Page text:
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Tuesday, 8 January, 2002, 11:58 GMT
IMF sees more pain for Argentina
President Eduardo Duhalde
Argentina's fifth president in two weeks
An International Monetary Fund (IMF) mission is in Argentina to gather information about the debt-ridden country's new economic policies.

But although the government is hoping for more financial help - perhaps as much as $22bn - there is little or no chance of any early direct assistance with the $141bn in debt which it cannot repay.

On top of that, one of the core points in the policy may well be a dealbreaker.

The devaluation of the peso against the dollar, dissolving a decade-long one-to-one peg, is intended to lead to a dual exchange rate - floating for the domestic market and fixed at 1.4 pesos to the dollar for foreign exchange.

But the IMF may well disapprove, since dual exchange rates are not part of the usual policy prescription.

In any case, the IMF's managing director has stressed that - while the organisation stands ready to work with Argentina - its problems remain "home-grown" and any solution will undoubtedly be painful.

Argentina's crisis was triggered when demonstrators rejected austerity measures put forward by the previous non-Peronist government after the IMF refused a fresh loan of $1.3bn last month.

But even though the IMF is close to accepting that a law banning budget deficits, part of its old deal with Argentina, is probably impossible to achieve, austerity measures are still going to be necessary.

Worried savers

President Eduardo Duhalde, who is the country's fifth president in two weeks, met on Monday with leaders of the trade unions and the popular protests that turned into riots and brought down the previous administration shortly before Christmas.

Protester demands new elections in Buenos Aires
Protests remain a possibility
The streets are quiet again, though Argentines were queuing up at banks before the weekend to withdraw their savings. The government has imposed a two-day bank holiday from Monday.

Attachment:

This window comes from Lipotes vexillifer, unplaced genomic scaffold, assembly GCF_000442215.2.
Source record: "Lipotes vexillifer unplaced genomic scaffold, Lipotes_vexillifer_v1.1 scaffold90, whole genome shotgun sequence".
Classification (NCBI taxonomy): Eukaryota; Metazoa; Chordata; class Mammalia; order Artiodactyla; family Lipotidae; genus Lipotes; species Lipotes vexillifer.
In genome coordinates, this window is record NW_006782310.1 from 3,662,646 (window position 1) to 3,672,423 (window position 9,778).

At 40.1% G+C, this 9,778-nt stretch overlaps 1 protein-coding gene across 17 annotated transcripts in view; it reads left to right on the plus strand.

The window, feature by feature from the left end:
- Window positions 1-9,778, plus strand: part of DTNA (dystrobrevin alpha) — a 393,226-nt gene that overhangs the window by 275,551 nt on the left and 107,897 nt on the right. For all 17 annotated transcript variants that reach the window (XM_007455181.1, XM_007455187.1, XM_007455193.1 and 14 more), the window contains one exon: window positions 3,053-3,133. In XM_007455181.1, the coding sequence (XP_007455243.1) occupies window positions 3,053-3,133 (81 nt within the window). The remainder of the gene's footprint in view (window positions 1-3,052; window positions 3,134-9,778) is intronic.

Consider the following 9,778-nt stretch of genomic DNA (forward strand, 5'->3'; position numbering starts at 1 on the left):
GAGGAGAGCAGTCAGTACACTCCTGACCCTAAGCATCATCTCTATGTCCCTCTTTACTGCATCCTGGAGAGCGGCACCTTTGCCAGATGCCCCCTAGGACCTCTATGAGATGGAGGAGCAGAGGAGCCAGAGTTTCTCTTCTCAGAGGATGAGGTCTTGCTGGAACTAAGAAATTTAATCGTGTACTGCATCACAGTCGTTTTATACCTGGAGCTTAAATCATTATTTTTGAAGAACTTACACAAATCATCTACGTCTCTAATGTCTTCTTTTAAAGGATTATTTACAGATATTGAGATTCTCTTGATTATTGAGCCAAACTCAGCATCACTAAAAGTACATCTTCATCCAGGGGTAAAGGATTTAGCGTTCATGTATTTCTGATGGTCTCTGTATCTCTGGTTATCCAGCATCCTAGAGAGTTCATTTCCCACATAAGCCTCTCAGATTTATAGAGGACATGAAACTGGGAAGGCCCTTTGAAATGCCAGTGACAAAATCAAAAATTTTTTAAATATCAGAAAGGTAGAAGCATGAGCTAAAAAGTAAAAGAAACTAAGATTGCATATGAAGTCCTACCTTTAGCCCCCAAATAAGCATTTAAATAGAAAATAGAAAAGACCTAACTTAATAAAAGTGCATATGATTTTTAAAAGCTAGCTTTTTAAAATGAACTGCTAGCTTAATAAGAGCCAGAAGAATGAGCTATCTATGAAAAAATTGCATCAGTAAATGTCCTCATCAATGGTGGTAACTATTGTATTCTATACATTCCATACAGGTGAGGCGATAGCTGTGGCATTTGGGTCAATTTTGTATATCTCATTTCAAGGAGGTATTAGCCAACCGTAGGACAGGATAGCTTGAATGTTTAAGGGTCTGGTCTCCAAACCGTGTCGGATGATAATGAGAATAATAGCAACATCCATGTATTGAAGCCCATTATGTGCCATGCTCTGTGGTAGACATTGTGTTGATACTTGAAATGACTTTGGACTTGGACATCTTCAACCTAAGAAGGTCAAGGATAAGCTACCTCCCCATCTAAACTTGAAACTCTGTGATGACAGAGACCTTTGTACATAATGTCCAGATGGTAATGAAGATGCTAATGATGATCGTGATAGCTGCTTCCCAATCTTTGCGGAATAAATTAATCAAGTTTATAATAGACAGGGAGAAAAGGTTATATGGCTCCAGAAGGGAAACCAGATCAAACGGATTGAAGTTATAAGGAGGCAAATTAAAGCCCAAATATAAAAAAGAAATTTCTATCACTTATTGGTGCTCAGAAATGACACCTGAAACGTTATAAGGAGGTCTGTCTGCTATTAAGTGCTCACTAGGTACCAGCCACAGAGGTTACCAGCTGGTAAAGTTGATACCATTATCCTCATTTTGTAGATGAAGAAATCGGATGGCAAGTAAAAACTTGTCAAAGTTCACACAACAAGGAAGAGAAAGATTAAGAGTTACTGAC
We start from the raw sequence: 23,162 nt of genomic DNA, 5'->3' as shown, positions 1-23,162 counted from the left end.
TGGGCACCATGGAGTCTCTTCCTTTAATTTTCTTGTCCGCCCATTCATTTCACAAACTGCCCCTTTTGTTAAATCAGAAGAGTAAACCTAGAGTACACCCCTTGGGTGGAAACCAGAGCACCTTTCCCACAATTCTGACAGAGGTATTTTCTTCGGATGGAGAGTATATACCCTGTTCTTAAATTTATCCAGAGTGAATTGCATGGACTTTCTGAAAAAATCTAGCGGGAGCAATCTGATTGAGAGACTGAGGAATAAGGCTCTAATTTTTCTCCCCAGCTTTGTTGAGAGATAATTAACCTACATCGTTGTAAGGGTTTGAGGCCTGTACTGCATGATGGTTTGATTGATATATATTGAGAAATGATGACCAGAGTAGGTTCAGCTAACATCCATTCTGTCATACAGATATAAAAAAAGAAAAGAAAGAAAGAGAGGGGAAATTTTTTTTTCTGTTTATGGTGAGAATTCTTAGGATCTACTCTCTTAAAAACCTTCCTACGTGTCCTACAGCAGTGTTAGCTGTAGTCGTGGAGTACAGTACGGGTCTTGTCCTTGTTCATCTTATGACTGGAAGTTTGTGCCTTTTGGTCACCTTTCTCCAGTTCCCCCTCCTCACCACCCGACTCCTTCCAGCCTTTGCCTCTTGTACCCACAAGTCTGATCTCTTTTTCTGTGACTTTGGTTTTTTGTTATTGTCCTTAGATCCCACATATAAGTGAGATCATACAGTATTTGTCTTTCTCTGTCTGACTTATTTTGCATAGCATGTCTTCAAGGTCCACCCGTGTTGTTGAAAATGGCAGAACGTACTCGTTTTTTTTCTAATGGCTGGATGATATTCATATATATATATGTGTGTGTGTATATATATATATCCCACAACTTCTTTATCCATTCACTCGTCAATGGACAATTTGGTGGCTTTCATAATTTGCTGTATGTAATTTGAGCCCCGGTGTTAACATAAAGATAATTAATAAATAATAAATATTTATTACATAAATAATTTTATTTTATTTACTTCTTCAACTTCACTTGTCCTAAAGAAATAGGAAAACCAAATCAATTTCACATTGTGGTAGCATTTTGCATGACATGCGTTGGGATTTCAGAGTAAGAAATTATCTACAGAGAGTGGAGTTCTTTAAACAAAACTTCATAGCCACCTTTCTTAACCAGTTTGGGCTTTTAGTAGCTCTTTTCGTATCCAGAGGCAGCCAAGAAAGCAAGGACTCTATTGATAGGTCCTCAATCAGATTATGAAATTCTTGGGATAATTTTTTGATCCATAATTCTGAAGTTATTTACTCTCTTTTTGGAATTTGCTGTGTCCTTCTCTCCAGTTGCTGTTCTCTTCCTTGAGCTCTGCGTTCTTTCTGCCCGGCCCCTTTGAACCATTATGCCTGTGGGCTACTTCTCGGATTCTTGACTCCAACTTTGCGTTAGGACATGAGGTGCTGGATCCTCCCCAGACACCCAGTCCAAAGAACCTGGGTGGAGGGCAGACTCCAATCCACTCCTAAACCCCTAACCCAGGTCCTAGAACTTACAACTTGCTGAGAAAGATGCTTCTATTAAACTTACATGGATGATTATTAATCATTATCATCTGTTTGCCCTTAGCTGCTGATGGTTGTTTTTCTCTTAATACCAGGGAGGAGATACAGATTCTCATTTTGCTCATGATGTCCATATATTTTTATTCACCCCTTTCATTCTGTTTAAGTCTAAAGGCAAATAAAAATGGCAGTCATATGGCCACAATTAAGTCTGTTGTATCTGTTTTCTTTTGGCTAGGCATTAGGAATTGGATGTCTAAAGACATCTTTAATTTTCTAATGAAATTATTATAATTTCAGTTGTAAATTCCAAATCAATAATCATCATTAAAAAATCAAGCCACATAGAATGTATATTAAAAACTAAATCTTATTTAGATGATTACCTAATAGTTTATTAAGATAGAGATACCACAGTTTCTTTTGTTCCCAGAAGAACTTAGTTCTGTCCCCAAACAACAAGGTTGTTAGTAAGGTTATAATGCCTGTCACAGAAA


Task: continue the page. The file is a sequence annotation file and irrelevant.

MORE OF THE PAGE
It remains to be seen whether shops put up their prices in response despite price controls on essentials such as medicines.

Flour prices have already risen 30%, the BBC's Daniel Schweimler reports, and one tango club in central Buenos Aires has boosted its entry fee to $65 from $60.

But supermarkets have promised the government that they will only put up the prices of imported goods.

'Home-made crisis'

Argentina in crisis
Early December, IMF refuses to disburse $1.3bn aid
20 December: President de la Rua resigns
23 December: Adolfo Rodriguez Saa sworn in
30 December: Mr Rodriguez Saa resigns
1 January: Eduardo Duhalde elected president
2 January: Argentina's debts reported at $141bn
3 January: Argentina officially defaults on its debt
Following the devaluation on Sunday, the IMF chief and other international financial leaders have expressed support for Argentina's new course but stressed the country must solve its own problems.

"What Argentina needs now is growth and growth requires savings, investment, and a working banking system", said the IMF's Mr Koehler, who was in the Swiss city of Basel for a meeting of the Bank for International Settlements.

"But one also must recognise that without pain, it won't get out of this crisis, and the crisis - at its root - is home-made," Mr Koehler said.

New business taxes?

The new government is under few illusions that the pain of adjustment is going to have to be spread between banks, businesses, investors and the general public.

To help relieve some of the pressure on the banks, it is planning to tax petrol exports to cover the $15bn cost to banks of converting the dollar denominated debts of ordinary Argentines into pesos.

That will hurt foreign firms including Spanish oil company Repsol. Spain's traditional links with Argentina mean that many of its top firms, including banks such as BBVA and BSCH and telecoms giant Telefonica, are heavily exposed to the crisis.

Economy minister Jorge Remes Lenicov is expected to meet with foreign investors on Monday.

Running away?

Although the protests have calmed down, one fear for the government now is that many middle class Argentines will start to quit the country.

Some financial analysts warned the devaluation could make the country's economic problems worse.

"We have to be very cautious: considering the long recession and people's lack of cash, we could be provoking more recession and inflation, the opposite of what the plan aims to achieve," said stock broker Alfredo Ferrarini.

One risk is that international investors will quit the country.

French auto parts firm Valeo said on Monday it will close its Argentine plant at Carmen de Areco and switch production to Brazil to improve its competitiveness in South America. The plant employs 90 people.

The BBC's David Willis in Buenos Aires
"There is confusion and concern here"
Argentina analyst Celia Szusterman
"Argentina is still a very closed economy"
See also:

02 Jan 02 | Americas
Argentina seeks world help
02 Jan 02 | Americas
New man takes helm in Argentina
01 Jan 02 | Media reports
Press lambasts Peronist 'infighting'
01 Jan 02 | Business
Argentina faces grim economic future
31 Dec 01 | Americas
Argentina's toughest job
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